After a week of pissing the king off for revoking emergency powers without royal approval, Prime Minister Muhyiddin Yassin shared a birthday wish to the king.
Muhyiddin, whose real name is actually Mahiaddin, today wished Sultan Abdullah Sultan Ahmad Shah on his 62nd birthday with a post in Malay royal language. Considering that he is also facing pressure to resign, that online greeting didn’t look too good in front of Malaysians.
Was he trying to get back into the king’s good books? That was just one of many speculations.
“May Allah bless His Majesty’s reign,” the greeting said. The prime minister signed off with his moniker instead of his legal name.
“PM Derhaka throwing the Tuanku under [the] bus and now coming out to say this….” someone known only as Nick wrote online, referring to the Malay word for rebellious. Some asked whether the prime minister was going to resign while others thought that Muhyiddin’s post sounded like he was trolling the king.
Due to legal requirements, the prime minister is only allowed to sign official statements with his birth name. But he didn’t do this time around, and that got some Malaysians talking as well.
“Name wrongly spelt. All official statements must be Mahiaddin,” one said, while another chimed in: “Suddenly Muhyiddin, a while later Mahiaddin. Which one. It was said the other day for official documents use Mahiaddin. This is written [by] Muhyiddin.”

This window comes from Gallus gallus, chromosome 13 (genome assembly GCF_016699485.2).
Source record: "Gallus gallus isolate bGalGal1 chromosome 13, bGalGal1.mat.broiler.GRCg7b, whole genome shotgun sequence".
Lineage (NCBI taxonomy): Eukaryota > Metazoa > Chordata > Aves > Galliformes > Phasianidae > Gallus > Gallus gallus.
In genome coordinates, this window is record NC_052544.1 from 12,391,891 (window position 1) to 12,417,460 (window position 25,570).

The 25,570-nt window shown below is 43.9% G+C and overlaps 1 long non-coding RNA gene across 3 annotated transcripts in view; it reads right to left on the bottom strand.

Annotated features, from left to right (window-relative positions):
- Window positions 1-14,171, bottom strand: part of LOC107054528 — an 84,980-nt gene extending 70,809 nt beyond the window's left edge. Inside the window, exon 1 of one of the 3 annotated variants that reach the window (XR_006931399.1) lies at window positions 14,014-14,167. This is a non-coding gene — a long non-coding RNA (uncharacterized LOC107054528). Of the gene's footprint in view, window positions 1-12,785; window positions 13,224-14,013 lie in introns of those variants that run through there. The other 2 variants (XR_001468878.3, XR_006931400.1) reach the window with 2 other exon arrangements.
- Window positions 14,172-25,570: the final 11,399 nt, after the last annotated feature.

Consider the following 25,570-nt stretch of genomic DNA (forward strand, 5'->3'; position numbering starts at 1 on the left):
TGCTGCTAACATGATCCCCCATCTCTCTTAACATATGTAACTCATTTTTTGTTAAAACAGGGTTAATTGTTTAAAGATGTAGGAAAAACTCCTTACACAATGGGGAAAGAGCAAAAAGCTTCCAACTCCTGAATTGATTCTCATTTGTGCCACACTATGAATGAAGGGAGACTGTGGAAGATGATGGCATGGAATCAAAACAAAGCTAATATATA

The prime minister’s office released a statement yesterday insisting that the government’s revocation of the emergency ordinances was done in accordance with the law. The response was released after the king refuted Law Minister Takiyaddin’s Parliament statement, saying that no royal assent was given before the powers were revoked.
Muhyiddin’s office said that cabinet ministers had decided on July 21 to advise the Agong against extending the state of emergency and to revoke all emergency ordinances. The ordinances were backdated to July 21.
This article, Muhyiddin/Mahiaddin ends week of political whirlwind with birthday wish to king, originally appeared on Coconuts, Asia's leading alternative media company.